How Pakistan has weaponised Islam against its own minorities

Christian persecution in Pakistan

One of Pakistan’s widely respected and well-known human rights groups, the Human Rights Commission of Pakistan (HRCP) has accused the state of restricting religious freedom, encouraging extremists, browbeating religious minorities with impunity and suppressing minorities through draconian laws.

Titled “A Culture Of Hate-Mongering”, the report gives horrid account of how the government has restricted freedom of religion by passing new, retrogressive legislation, failing to enforce existing laws and turning a blind eye to increasing number of crimes against minority communities across the country.

Hundreds of Hindu women have been abducted, raped, and forced to convert and marry to Muslim men with the state remaining a mute spectator. Neither the police nor the judges nor the political leaders have come forward to help the hapless Hindu community which remains hostage to extremist clerics and Muslim leaders.

According to a recent research report the Centre for Social Justice (CSJ), conversions saw a spike in 2022, with a total of 124 cases, of which 81 were Hindu, 42 were Christian and one Sikh; 45 of these girls were aged between 14 and 18, and 29 were younger than 18. Sindh had the highest number of forcibly converted females at 82, Punjab 40, and Balochistan and Khyber Pakhtunkhwa with one each. In 2023, the NGO documented at least 71 cases of alleged forced conversion in Sindh and Punjab. The HRCP, however, pointed out that these numbers were highly underreported and the figure according to local Hindu groups was much higher.

These attacks and humiliations are multiplied by a systematic targeting of minorities in school textbooks. An HRCP fact-finding mission to South Punjab in 2022 found that religious discrimination had led to an increase in school dropout rates among Christian and Hindu students.

Those who have taken up cudgels on behalf of the Hindus and other minorities are either attacked or charged with blasphemy laws, a draconian set of laws which calls for life imprisonment or death by hanging. These laws have been used by extremist groups like Tehreek-e-Labbaik Pakistan (TLP) to attack, convert and terrorise Hindu and other minorities through speech filled with hatred and vitriol.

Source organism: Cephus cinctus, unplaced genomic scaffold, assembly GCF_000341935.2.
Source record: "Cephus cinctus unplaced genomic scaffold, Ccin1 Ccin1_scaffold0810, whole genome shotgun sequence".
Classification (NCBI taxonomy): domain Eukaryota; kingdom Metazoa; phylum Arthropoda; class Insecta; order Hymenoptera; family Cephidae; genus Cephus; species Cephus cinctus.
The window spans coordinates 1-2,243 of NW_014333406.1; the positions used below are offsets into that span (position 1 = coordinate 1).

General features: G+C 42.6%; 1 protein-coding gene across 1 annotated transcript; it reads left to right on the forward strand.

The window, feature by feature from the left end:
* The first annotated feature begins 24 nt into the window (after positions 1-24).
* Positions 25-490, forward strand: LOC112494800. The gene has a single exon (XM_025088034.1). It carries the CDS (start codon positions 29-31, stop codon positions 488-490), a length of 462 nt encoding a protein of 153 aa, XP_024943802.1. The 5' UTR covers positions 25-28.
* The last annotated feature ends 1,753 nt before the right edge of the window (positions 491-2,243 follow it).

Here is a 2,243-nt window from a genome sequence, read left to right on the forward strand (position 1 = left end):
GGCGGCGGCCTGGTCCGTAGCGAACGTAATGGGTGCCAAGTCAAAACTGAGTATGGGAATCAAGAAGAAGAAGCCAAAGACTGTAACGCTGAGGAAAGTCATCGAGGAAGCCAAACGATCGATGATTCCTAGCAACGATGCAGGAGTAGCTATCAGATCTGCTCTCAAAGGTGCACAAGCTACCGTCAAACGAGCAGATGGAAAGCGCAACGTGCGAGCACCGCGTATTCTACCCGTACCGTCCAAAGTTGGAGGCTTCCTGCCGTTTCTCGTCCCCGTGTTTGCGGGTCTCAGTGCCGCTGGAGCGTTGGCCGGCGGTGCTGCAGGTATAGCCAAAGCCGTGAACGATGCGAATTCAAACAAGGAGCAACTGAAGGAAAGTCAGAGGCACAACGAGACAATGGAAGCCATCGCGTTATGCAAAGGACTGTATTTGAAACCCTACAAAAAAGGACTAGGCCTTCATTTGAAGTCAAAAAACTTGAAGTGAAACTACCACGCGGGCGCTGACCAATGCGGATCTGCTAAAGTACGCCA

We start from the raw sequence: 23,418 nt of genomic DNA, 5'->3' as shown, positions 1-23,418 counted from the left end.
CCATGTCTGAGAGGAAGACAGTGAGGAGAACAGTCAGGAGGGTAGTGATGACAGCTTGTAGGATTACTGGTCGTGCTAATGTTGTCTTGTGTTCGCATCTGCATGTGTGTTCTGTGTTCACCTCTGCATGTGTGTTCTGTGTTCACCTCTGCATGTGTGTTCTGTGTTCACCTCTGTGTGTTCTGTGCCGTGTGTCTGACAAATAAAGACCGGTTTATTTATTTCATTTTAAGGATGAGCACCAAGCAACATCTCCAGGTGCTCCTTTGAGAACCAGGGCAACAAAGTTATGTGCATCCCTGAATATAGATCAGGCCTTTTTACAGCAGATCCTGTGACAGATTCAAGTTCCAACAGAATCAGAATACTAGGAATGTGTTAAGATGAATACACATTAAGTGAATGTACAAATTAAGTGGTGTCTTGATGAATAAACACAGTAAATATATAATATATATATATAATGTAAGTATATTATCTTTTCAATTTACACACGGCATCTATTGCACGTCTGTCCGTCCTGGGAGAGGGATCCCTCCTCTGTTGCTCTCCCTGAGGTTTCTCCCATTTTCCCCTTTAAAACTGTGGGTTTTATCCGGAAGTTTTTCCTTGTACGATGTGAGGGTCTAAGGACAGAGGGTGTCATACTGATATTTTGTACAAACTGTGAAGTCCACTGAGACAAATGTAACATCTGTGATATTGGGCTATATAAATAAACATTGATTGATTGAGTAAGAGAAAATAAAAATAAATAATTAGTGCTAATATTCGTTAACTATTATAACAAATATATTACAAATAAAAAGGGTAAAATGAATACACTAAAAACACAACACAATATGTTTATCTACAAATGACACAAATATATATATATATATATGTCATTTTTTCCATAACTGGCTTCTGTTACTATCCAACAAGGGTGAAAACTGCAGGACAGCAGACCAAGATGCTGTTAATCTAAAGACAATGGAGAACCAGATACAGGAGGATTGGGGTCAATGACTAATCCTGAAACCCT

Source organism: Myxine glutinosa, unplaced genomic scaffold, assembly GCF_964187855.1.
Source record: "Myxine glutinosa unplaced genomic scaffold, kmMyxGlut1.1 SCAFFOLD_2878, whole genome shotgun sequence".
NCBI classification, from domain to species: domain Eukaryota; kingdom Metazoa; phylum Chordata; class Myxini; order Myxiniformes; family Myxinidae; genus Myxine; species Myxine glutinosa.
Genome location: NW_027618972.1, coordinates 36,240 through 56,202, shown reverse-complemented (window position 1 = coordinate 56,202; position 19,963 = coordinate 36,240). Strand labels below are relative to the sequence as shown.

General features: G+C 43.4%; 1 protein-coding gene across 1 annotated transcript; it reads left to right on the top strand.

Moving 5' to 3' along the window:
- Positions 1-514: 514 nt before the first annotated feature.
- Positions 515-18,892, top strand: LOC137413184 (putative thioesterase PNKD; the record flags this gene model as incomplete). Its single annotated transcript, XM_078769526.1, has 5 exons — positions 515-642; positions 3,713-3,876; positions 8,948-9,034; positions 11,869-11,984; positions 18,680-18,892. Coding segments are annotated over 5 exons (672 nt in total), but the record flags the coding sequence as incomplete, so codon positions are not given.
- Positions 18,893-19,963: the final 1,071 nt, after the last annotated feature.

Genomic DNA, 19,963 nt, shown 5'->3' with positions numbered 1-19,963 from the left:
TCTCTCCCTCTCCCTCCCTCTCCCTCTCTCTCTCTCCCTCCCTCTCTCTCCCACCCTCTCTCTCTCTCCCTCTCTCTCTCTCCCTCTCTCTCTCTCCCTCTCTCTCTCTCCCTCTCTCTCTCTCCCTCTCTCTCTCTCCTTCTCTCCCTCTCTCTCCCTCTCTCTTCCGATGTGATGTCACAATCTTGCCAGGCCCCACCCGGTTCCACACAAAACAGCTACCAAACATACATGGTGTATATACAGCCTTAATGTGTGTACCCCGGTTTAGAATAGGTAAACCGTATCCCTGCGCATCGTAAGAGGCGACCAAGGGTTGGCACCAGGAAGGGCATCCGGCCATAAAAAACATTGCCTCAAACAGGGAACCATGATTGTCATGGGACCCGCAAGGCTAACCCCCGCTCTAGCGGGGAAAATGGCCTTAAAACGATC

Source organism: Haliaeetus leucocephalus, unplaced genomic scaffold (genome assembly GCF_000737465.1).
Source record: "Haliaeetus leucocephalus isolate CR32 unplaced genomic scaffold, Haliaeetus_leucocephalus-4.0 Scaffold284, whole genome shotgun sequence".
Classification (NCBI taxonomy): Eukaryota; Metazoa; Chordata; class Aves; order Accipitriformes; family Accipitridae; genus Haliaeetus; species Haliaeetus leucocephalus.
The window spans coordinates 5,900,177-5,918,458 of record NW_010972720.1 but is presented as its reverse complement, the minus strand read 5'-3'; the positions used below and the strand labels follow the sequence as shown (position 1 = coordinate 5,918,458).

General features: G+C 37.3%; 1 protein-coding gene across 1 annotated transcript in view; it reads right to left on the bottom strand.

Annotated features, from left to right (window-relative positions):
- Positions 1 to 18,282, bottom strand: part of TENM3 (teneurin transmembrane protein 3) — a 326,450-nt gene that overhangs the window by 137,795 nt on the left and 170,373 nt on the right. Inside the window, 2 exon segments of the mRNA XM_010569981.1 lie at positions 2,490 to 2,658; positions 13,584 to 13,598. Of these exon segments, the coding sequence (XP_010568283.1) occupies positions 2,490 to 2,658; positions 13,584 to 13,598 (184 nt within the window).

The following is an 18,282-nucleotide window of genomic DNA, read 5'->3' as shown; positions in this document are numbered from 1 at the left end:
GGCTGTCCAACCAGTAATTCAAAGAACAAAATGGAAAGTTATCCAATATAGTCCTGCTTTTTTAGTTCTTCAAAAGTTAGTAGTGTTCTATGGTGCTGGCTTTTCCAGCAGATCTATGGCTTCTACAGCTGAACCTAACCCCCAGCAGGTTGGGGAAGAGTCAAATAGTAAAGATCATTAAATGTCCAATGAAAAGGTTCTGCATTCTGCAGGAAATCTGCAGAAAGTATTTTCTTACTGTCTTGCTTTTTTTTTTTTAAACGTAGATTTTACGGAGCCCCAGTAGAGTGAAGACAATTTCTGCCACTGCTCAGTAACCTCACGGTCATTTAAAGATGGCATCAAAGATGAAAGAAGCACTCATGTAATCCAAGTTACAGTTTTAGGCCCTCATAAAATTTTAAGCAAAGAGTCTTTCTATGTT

The most bizarre blasphemy case occurred in July 2022 when a mobile franchise company in Karachi was attacked by a mob for allegedly insulting revered Islamic personalities by their usage of two wi-fi usernames. The manager and staff were arrested and the mob set fire to the shop.

The attacks on Ahmadis, a minority sect within Islam, are least reported. Several Ahmadi religious places have been damaged and destroyed with hammers and chisels by mobs wantonly across the country, most often with the police standing by and politicians silent. Their graves have been dug up in Sindh and Punjab regularly with the state refusing to help the frightened community.

The HRCP found a very disturbing report among the legal community against the Ahmadis. The lawyers, the report said, “amplified far-right rhetoric and become agents of persecution of religious minorities“. Few bar councils have asked lawyers to declare Ahmadis non-Muslim if they wish to practice in that province.

The HRCP report only confirms the trajectory of an Islamic Pakistan which is moving rapidly to become a rabid Sunni state with no respect for minorities.

Copyright Greekcitytimes 2024